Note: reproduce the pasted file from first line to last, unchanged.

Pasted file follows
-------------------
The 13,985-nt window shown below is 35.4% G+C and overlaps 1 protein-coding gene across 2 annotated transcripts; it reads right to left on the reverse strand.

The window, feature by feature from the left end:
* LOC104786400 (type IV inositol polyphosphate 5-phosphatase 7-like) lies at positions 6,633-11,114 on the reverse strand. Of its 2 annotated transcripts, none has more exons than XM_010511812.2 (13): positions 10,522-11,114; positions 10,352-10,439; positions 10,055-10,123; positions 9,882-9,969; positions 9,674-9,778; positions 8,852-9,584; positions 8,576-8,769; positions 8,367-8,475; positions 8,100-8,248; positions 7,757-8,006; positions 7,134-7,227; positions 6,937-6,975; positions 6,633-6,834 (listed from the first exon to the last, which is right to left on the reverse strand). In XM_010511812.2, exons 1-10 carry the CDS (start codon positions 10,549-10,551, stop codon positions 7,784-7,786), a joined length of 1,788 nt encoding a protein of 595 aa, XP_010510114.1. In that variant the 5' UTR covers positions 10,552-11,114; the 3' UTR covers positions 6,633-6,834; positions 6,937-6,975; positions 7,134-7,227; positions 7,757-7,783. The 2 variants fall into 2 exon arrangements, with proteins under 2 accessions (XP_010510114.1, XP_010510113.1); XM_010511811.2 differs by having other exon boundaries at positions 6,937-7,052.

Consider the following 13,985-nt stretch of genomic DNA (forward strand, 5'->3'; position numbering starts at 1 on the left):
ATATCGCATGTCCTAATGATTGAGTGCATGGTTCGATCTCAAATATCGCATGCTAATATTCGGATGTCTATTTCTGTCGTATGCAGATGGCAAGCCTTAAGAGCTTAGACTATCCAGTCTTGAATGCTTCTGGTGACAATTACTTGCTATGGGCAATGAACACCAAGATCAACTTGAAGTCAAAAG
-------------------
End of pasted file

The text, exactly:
The 13,985-nt window shown below is 35.4% G+C and overlaps 1 protein-coding gene across 2 annotated transcripts; it reads right to left on the reverse strand.

The window, feature by feature from the left end:
* LOC104786400 (type IV inositol polyphosphate 5-phosphatase 7-like) lies at positions 6,633-11,114 on the reverse strand. Of its 2 annotated transcripts, none has more exons than XM_010511812.2 (13): positions 10,522-11,114; positions 10,352-10,439; positions 10,055-10,123; positions 9,882-9,969; positions 9,674-9,778; positions 8,852-9,584; positions 8,576-8,769; positions 8,367-8,475; positions 8,100-8,248; positions 7,757-8,006; positions 7,134-7,227; positions 6,937-6,975; positions 6,633-6,834 (listed from the first exon to the last, which is right to left on the reverse strand). In XM_010511812.2, exons 1-10 carry the CDS (start codon positions 10,549-10,551, stop codon positions 7,784-7,786), a joined length of 1,788 nt encoding a protein of 595 aa, XP_010510114.1. In that variant the 5' UTR covers positions 10,552-11,114; the 3' UTR covers positions 6,633-6,834; positions 6,937-6,975; positions 7,134-7,227; positions 7,757-7,783. The 2 variants fall into 2 exon arrangements, with proteins under 2 accessions (XP_010510114.1, XP_010510113.1); XM_010511811.2 differs by having other exon boundaries at positions 6,937-7,052.

Consider the following 13,985-nt stretch of genomic DNA (forward strand, 5'->3'; position numbering starts at 1 on the left):
ATATCGCATGTCCTAATGATTGAGTGCATGGTTCGATCTCAAATATCGCATGCTAATATTCGGATGTCTATTTCTGTCGTATGCAGATGGCAAGCCTTAAGAGCTTAGACTATCCAGTCTTGAATGCTTCTGGTGACAATTACTTGCTATGGGCAATGAACACCAAGATCAACTTGAAGTCAAAAG